6 animal species discovered in 2016

Discoveries are nothing new for scientists, but these unique species are leaving them intrigued.

Photo by: Jürgen Otto.
Photo by: Jürgen Otto.

The peacock spider. Picture: Jürgen Otto [Source: National Geographic]

As researchers continue to scout uninhabited islands, dense jungles and deep ocean grounds in search of new life, scientists tell us they have found a  number of new species, something that just goes on to tell us that our planet still has much to be explored.

Here's our pick of the six new species which according to National Geographic, were found this year:

1) Silver Boa: Chilabothrus argentum

The team from Harvard University first encountered a metre-long silvery female as she climbed a Silver Palm tree near the water's edge on a remote island in the southern Bahamas. Picture: R. Graham Reynolds, University of North Carolina [Source: National Geographic]

The discovery of a rare boa which is silver in colour and shines like metal, has the science world excited as finding a new species of snake is rare.

According to National Geographic, the Conception Bank Silver Boa was discovered on the uninhabited Conception Island of the Southern Bahamas.

It is so rare that experts are saying only a thousand or so exist and all of them are believed to be found on Conception Island.

It lives on trees and feeds on birds.

However, it could face extinction because of its main predator, the feral cat.

The silver in its name also comes in part because the first specimen was discovered on a silver palm tree. 

2) The Mythical Monster: Dendropsophus mapinguari

The newfound frog gets its name from a legendary rain forest beast called the mapinguari. Picture: Pedro Peloso [Source: National Geographic].

One of the most venomous creatures on earth is the Dart Frog, but this newly discovered frog is not poisonous nor a monster.

The bright yellow frog was found in Brazil's Amazon jungle.

It has been named Dendropsophus Mapinguari after a mythical rain forest beast.

National Geographic says the herpetologist who discovered the frog wanted to honour the culture of that region with the name.

3) Tanana Arctic: Oeneis tanana

The Tanana Arctic butterfly. Andrew Warren [Source: National Geographic]

With approximately 20,000 different species of butterflies around the world, the latest one has been discovered in Alaska, U.S.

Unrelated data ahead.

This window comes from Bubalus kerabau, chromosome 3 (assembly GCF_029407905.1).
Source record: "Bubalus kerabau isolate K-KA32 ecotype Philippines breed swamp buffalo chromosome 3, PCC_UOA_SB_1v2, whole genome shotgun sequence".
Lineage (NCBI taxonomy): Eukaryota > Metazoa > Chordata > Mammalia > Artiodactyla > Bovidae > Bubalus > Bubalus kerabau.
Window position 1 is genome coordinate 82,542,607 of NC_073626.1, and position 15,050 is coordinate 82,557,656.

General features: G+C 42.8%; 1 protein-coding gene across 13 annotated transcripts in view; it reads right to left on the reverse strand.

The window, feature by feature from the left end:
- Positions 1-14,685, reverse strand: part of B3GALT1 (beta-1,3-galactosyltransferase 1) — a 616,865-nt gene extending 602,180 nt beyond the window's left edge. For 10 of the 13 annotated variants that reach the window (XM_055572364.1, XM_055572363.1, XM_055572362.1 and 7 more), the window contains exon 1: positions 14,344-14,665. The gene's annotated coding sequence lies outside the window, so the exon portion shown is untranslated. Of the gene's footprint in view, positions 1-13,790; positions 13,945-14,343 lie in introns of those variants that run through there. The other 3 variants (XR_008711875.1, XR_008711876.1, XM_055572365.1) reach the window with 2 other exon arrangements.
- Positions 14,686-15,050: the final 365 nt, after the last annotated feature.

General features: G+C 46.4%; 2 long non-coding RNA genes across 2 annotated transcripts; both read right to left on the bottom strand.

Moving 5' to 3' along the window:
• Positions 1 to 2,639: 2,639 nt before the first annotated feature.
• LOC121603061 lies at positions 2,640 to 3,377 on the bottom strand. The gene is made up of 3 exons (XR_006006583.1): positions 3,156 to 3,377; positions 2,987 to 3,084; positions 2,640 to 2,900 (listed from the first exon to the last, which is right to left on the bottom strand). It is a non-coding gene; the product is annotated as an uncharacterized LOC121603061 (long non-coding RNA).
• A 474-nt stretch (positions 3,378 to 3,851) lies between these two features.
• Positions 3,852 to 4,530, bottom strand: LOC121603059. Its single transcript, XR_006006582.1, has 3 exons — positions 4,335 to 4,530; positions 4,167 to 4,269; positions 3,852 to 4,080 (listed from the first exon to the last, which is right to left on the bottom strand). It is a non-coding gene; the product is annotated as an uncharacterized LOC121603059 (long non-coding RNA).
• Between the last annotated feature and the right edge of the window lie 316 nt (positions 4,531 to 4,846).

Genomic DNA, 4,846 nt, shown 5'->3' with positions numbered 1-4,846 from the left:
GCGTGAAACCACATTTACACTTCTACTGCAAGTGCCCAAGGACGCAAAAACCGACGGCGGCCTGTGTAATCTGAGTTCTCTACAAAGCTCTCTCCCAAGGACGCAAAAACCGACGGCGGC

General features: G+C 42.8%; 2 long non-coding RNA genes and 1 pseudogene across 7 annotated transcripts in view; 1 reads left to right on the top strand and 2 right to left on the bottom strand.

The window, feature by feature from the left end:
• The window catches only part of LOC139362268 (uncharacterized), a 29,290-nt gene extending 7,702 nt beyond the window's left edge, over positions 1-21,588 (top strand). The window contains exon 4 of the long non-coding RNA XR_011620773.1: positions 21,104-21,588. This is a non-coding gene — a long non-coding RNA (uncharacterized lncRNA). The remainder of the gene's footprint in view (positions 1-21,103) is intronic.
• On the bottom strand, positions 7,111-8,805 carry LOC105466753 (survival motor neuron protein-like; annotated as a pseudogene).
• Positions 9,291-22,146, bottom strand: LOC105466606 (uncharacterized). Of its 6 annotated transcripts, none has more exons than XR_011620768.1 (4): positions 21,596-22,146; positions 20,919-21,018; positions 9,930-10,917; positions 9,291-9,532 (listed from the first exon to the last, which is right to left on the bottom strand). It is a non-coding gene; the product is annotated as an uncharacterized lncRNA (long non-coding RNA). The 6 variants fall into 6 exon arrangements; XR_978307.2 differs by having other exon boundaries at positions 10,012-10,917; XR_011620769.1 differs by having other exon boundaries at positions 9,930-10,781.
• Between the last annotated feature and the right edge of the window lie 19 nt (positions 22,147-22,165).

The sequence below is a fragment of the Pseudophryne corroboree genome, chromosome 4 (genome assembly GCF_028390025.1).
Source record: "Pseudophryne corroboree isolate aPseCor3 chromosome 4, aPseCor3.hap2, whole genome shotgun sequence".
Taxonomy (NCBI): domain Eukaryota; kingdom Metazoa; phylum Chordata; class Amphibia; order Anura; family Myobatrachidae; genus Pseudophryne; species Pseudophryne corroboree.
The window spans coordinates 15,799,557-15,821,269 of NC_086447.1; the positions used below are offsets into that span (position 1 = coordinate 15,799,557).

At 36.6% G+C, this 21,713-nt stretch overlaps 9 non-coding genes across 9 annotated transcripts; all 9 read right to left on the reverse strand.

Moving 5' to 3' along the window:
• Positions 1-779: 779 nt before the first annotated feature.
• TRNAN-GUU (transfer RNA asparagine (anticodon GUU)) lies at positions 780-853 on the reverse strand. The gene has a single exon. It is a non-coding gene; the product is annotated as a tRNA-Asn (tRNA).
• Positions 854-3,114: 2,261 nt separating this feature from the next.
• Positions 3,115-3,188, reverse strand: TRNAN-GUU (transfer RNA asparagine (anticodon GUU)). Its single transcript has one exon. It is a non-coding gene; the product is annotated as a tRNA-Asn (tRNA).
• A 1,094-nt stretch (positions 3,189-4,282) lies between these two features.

It's the first butterfly to be discovered in the state in almost three decades, National Geographic reported.

Science suggests it’s a hybrid of two different butterfly species before the last ice age.

The Tanta Arctic is especially unique because its body produces natural anti-freeze proteins and has adapted to live in cold temperatures and harsh weather conditions that would kill most butterflies. 

4) Ghost Octopus

The pale creature is a completely new species to science. Source: National Geographic.

A spooky octopus resembling a ghost haunts the Pacific Ocean floor near Hawaii.

The pasty cephalopod-like discovery called Ghost Octopus, is the first of its kind to be found, reports National Geographic.

Octopuses in the deep blue are known to have fins, whereas this creature just resembles comic book character Casper: The Friendly Ghost,  with its smooth finless outer layer.

5) Himalayan Wolf: Canis lupus chanco

Female Himalayan wolves seem to smile for the camera at the Padmaja Naidu Himalayan Zoological Park in Darjeeling, India. Picture: Joel Sartore/National Geographic Photo Ark.

Although the discovery of the Himalayan Wolf was made 200 years ago, scientists are reconsidering its ancestors.

National Geographic says at first the Himalayan Wolf was thought to be a subspecies of the grey wolf, but DNA suggests otherwise.

After DNA testing, scientists discovered that the wolves seen in Nepal had been distant from other wolves for at least 800,000 years and DNA evidence showed it had been so far from grey wolves that it deserved its own recognition and gave it a species of its own.

6) Peacock Spiders

A male Maratus tessellatus peacock spider (right) puts on a show for a female. Picture: Jürgen Otto [Source: National Geographic]

Who would have thought male spiders would have to impress potential mates with dance moves.

The Peacock Spiders have to work through a series of dance moves by flaunting their body and shaking their spider legs to find a date. 

National Geographic reports that there have been seven different species of the Peacock Spider found in Australia this year alone.

TRTWorld, TRTWorld and agencies